[​IMG]
     
  15. rswartsell

    rswartsell Member

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    Snub nose revolvers, for many reasons are not on the introductory curriculum for new revolver shooters. You may have an angel on your shoulder becuase it is entirely likely that the 4" Security Six is a far better choice for your first revolver and will be a versitile tool for the rest of your life. IMHO you also bought it well from description and they are becoming increasingly hard to find, I will concur with those who feel you should plan to keep it for the long haul.

    It will be a better training platform for revolver shooting (yes, that is different in some very important areas from semi's). It is an absolutely great choice for "duty" work, and CAN be concealed under certain circumstances.

    Would a 36 be a better CCW? For whom? For someone well trained in revolvers and familiar with small frame short barrels, likely so. That is different from first revolver. Small frame short barrels (the 36 being an excellent example of the breed) will amplify any flaws in your technique so that it could be very difficult to place the first (or subsequent) shot on target. Handguns are worse than worthless if you cannot hit with them. It is far from impossible to train for the technique that would allow you to be effective with a "snubby" wheelgun. It does take some work though and the process of becoming proficient (accurate, relatively quick, competent in reload) using the Ruger will be very valuable.
     
    Last edited: Dec 31, 2012
  16. Deaf Smith

    Deaf Smith Member

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    Security/Speed Six's and S&W M66 Combat Magnums are my favorites.

    [​IMG]

    And I like 'em short.

    The Security Six shown I turned into a round butt (like a Speed Six) and added Secret Service Speed Six wood stocks. I slickened up the action and it shoots dead on. Zero-zero tight (that is no crane shake, end shake, cylinder shake.) Good tight gun.

    And yep, I have it's 4 inch brother to.

    Deaf
     
  17. gossamer

    gossamer Member

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    rswartsell; this is great information. I'm researching the technique differences between the two platforms. I'm far from a deadeye with a Semiauto but I'm getting better with reps.

    I think this detour was preordained in terms of the learning and proficiency process. So I definitely agree with you that this is the gun I was supposed to find at this point.

    Thanks again to all for your considerate feedback and have a safe new year.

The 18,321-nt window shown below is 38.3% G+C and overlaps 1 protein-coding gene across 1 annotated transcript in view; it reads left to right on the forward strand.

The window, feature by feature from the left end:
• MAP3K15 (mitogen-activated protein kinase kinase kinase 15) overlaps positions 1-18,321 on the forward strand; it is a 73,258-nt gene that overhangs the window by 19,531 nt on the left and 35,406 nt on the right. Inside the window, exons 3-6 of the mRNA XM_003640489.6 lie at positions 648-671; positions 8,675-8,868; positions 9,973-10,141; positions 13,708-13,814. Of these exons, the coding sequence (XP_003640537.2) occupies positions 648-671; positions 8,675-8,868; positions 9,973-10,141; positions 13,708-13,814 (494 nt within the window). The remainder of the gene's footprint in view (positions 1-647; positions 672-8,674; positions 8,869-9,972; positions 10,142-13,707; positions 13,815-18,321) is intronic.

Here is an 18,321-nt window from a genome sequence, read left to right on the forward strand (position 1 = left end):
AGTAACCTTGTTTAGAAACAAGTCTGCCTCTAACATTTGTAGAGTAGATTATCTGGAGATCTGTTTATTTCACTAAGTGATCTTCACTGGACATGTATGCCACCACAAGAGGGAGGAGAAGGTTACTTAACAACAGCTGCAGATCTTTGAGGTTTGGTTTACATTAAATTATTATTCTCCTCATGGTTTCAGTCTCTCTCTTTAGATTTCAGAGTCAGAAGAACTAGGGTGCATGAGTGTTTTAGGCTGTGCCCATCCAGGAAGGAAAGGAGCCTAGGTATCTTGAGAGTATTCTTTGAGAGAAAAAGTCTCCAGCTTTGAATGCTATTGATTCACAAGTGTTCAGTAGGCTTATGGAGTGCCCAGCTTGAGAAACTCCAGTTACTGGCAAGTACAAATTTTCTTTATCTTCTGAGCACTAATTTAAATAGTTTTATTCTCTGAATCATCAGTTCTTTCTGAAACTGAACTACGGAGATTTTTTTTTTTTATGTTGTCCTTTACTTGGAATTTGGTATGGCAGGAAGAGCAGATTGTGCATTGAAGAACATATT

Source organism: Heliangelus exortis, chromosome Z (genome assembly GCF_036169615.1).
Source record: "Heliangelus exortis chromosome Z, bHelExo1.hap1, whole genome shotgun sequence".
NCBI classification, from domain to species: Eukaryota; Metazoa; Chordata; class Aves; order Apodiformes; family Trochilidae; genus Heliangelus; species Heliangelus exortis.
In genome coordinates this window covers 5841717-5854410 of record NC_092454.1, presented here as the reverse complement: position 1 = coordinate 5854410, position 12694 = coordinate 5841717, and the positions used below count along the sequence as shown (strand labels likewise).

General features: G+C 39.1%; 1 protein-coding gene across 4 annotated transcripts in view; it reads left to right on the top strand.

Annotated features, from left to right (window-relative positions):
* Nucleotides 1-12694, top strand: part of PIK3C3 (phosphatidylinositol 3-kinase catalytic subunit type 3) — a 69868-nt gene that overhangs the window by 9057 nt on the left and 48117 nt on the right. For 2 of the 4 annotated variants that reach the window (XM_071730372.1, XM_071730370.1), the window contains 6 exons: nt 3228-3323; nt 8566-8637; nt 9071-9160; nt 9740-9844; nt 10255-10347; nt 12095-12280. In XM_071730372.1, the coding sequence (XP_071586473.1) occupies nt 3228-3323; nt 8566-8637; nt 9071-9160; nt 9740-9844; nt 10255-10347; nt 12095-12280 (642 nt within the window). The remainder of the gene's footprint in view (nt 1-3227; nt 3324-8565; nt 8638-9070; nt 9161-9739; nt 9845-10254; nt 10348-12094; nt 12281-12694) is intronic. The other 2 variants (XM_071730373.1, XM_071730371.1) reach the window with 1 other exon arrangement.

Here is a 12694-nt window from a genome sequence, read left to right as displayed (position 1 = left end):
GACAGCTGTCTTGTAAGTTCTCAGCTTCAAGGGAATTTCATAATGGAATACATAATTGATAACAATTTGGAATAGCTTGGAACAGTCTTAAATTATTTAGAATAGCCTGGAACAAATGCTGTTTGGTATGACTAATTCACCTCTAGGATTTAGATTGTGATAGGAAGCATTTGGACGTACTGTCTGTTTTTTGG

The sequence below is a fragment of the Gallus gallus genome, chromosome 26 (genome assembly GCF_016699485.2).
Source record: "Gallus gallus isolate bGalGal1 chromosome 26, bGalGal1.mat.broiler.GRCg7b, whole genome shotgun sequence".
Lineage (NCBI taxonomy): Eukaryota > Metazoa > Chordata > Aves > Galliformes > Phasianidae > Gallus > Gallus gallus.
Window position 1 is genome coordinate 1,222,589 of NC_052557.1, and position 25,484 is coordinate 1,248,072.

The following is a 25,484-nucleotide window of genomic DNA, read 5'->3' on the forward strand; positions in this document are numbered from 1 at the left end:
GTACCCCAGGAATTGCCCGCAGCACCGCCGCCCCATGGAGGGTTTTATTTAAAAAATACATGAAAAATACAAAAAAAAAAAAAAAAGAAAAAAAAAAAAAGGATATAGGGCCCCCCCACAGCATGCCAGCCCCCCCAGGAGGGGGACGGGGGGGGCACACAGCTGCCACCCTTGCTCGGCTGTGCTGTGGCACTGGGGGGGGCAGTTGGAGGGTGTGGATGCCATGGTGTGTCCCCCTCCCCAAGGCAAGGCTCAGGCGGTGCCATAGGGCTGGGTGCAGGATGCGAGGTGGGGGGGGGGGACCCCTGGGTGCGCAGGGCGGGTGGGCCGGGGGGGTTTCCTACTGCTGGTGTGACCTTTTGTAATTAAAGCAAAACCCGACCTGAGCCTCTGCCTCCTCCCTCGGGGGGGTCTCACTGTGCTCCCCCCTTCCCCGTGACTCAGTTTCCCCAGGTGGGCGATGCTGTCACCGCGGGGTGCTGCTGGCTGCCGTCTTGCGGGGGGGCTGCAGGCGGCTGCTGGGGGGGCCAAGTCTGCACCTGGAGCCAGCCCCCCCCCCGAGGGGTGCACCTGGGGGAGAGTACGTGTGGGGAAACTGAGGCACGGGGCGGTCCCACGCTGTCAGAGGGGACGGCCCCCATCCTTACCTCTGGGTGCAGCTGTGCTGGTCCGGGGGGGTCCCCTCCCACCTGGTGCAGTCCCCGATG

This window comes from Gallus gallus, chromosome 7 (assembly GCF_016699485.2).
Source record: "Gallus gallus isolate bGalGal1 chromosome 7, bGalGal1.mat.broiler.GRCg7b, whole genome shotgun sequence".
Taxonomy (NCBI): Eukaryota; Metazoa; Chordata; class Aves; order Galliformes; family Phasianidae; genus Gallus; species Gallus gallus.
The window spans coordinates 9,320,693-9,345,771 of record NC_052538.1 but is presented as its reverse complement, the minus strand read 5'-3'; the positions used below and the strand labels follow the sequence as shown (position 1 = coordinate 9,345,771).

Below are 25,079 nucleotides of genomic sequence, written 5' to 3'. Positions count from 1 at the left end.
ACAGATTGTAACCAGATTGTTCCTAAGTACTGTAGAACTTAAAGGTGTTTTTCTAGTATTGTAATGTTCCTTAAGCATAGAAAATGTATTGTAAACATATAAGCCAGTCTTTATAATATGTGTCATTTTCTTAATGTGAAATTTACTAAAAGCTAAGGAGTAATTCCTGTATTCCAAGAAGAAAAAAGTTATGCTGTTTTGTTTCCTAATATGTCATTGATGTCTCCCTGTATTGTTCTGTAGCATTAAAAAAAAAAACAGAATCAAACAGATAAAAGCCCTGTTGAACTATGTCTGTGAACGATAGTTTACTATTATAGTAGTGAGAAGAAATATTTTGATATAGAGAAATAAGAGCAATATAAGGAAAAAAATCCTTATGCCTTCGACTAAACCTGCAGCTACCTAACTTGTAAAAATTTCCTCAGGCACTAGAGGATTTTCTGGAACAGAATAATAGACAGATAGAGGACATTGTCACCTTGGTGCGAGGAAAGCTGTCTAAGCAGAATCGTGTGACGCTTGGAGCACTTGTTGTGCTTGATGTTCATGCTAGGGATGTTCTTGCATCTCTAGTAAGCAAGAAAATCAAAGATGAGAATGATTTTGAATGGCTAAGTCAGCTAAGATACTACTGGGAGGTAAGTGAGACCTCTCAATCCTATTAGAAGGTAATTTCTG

18. rswartsell

    rswartsell Member

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    Congrats again! Great snag and for Happy New Year, U2.
     
  19. dscampbell

    dscampbell Member

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    [​IMG]
    This 2 3/4 " security six is in its third life. Duty weapon For an officer in a Northern California PD, Then passed on to an army warrant officer for two tours in Vietnam and then passed on to me. It has become my favorite Ruger DA revolver

    Scott Campbell
    Remember wheel guns are real guns too
    Sent from my iPad using Tapatalk HD
     
  20. Cooldill

    Cooldill Member

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    Friend's dad had a Speed Six 3" barrel. Only shot it a few times but boy was it a real nice piece.
     
  21. scaatylobo

    scaatylobo Member

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    Do not ever part with it

    I had a SS as one of my very first handguns and I used it when I worked security and then as an armored courier on an armored truck.

    It shot very well and after you get used to the trigger [ not near as smooth as S&W's ] ,and I did VERY well shooting for qual every year = shot 200 out of 200.

    But I sold it off after becoming an LEO as they issued me a S&W # 10 [ that I still own ] and I regret selling it .

    I did get a replacement for it about 2 years ago,its a SS but blue [ mine was stainless ] and this one has a 2 3/4" barrel where as mine had 4" .

    This one actually shoots better [ or I learned how to shoot better :)].

    Its true that they are about indestructable.so enjoy and look at the Wolff spring kit to improve the trigger.
     
  22. gossamer

    gossamer Member

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    Scaty: do you think the Wolff kit is something a novice cpuld install himself in an SS or would I be better off taking it to a smith?
     
  23. rswartsell

    rswartsell Member

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    gossamer,

    You may well go down that road, but shouldn't you work with what you have first to establish the need or not for spring change? No disrespect for scaty, I'll give him props. I say form a baseline first.
     
  24. gossamer

    gossamer Member

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    I agree. Not looking to change anything for a few months at least - if ever. I'm just asking because I usually like to budget for these things and being a new gun I have no idea of what to keep in mind for cost. Springs look inexpensive, but I've never had any work done on a gun to know a cost for that.
     
  25. rswartsell

    rswartsell Member

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    as far as what is involved in the aforementioned spring change. The Ruger is a completely different animal as far as architecture and internals that the Smith paradigm.

    I'm sure a Ruger familiar will be along to answer this.